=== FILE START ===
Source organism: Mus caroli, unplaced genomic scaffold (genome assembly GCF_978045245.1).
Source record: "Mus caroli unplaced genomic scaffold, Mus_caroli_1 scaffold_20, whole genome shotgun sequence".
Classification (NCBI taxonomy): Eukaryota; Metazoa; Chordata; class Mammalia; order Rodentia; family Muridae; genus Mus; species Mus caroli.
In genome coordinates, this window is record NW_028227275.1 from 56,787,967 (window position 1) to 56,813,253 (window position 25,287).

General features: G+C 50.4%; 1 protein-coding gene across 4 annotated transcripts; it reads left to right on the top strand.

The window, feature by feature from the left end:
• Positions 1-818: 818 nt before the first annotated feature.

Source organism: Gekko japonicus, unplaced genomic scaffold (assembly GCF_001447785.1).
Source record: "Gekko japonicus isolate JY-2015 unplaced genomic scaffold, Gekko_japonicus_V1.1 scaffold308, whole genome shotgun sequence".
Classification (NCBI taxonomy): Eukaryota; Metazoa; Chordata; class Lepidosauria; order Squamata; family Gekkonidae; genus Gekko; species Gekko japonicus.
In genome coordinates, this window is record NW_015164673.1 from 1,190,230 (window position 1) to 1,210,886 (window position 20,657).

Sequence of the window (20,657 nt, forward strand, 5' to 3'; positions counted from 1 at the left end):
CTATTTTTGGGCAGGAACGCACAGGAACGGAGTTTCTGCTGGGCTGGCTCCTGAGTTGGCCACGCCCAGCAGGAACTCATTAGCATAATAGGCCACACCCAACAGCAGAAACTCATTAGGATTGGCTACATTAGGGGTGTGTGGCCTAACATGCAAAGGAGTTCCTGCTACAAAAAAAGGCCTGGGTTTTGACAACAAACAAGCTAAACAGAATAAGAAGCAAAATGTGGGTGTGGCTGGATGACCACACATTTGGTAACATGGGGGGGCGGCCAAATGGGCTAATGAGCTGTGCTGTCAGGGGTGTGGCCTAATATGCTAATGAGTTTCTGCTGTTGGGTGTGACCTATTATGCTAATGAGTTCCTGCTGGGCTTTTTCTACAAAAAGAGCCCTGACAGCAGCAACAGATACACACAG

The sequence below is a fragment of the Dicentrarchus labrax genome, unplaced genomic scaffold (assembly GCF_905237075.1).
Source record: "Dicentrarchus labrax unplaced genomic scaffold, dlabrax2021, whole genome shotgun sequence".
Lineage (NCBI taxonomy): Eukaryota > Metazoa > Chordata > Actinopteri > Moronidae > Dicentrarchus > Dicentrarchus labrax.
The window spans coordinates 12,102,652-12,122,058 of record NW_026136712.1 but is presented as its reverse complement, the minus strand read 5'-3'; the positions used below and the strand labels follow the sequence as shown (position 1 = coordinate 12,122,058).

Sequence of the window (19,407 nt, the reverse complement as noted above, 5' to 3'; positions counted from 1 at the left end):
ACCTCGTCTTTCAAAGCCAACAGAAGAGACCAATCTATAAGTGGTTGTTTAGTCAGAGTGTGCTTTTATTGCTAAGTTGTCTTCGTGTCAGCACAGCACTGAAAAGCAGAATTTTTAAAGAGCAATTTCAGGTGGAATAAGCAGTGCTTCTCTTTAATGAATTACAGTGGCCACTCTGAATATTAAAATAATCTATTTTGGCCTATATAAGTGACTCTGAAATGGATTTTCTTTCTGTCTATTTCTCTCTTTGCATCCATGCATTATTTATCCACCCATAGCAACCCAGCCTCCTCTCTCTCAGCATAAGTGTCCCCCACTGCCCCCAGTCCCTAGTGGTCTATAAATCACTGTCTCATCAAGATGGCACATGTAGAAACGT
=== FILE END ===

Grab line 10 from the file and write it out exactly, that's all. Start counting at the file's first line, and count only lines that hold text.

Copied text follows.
Classification (NCBI taxonomy): Eukaryota; Metazoa; Chordata; class Lepidosauria; order Squamata; family Gekkonidae; genus Gekko; species Gekko japonicus.